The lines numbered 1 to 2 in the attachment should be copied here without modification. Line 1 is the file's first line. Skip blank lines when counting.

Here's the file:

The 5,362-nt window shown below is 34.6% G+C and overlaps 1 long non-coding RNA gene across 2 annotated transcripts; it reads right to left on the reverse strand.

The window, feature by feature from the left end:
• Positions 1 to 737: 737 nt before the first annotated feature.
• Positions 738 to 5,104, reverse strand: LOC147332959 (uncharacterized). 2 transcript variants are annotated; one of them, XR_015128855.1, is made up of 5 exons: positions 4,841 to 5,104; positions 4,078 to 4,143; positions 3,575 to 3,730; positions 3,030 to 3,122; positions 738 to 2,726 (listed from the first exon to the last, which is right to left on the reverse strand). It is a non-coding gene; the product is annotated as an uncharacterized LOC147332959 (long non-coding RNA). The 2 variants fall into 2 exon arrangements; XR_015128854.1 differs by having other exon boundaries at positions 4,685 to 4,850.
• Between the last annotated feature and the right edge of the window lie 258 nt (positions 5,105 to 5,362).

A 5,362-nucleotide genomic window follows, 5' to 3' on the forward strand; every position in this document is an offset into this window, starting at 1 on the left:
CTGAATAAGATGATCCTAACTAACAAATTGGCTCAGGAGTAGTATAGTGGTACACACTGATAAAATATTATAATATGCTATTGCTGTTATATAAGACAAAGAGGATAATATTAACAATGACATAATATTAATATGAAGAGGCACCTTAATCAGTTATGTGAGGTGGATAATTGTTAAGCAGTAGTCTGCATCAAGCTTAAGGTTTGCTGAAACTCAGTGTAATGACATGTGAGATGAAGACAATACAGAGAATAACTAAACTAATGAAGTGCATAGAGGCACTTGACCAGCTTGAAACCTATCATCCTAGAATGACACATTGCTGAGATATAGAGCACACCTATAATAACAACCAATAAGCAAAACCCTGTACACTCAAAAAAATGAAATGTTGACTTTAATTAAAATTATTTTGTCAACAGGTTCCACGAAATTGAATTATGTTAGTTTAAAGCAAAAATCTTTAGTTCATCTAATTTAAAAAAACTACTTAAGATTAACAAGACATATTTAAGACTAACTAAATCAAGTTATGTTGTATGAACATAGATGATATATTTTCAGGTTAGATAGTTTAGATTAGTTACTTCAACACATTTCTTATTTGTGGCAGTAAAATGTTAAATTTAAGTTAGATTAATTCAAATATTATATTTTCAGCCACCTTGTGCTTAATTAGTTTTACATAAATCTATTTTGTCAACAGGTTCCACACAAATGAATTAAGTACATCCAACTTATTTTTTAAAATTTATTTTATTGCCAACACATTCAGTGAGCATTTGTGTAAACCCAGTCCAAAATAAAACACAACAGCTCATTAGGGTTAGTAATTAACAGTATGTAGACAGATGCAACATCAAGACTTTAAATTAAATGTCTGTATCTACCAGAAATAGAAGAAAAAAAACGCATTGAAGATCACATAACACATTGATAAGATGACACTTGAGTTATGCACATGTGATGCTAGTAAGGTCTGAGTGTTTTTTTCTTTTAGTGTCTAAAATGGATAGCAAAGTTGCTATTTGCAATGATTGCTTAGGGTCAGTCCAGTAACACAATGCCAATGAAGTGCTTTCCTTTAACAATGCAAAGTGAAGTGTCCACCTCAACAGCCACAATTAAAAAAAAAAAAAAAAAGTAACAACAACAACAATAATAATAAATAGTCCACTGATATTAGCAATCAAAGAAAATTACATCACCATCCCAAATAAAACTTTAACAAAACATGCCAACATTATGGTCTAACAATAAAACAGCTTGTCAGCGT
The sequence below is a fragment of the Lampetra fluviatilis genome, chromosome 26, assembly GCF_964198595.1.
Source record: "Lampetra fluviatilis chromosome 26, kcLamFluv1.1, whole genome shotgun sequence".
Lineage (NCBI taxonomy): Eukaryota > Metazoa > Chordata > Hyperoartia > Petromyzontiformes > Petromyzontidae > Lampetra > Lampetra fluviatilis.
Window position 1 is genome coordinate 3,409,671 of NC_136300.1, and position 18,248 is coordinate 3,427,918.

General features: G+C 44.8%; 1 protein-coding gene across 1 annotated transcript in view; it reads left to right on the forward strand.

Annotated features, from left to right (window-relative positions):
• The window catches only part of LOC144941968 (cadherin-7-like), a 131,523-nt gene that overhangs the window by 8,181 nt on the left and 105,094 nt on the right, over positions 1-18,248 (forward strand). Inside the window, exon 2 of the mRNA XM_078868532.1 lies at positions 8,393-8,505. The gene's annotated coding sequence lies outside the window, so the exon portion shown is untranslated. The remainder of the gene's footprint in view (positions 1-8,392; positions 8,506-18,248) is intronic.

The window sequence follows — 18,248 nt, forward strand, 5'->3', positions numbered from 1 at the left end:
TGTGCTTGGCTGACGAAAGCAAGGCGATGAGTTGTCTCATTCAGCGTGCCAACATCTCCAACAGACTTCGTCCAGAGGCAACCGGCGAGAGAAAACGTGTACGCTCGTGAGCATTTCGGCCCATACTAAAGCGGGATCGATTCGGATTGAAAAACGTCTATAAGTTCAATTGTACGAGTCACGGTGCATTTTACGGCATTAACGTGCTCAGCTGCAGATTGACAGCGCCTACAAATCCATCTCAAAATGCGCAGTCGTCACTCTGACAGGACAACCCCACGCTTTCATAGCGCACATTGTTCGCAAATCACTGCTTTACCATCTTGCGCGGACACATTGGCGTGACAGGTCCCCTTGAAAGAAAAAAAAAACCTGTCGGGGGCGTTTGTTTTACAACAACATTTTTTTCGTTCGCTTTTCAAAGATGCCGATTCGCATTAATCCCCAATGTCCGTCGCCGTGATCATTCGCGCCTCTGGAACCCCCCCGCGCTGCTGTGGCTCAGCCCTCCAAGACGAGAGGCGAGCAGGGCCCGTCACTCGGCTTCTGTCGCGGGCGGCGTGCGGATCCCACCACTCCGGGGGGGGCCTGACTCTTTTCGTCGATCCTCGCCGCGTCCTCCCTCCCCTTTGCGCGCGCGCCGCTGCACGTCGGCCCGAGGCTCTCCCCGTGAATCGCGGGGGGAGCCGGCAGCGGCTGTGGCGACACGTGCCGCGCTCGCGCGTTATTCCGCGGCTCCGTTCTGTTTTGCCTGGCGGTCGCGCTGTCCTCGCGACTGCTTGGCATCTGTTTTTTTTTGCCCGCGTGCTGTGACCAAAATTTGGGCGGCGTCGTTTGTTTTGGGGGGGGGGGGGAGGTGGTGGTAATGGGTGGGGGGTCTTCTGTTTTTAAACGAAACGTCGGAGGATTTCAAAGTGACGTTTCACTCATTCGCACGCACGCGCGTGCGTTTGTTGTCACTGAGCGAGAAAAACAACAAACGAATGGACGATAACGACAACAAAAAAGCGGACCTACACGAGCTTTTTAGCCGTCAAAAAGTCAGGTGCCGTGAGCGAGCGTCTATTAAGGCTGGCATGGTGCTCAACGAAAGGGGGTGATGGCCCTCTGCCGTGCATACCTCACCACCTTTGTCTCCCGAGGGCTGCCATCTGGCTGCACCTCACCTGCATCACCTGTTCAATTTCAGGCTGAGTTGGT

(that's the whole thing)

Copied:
The 5,362-nt window shown below is 34.6% G+C and overlaps 1 long non-coding RNA gene across 2 annotated transcripts; it reads right to left on the reverse strand.

The window, feature by feature from the left end: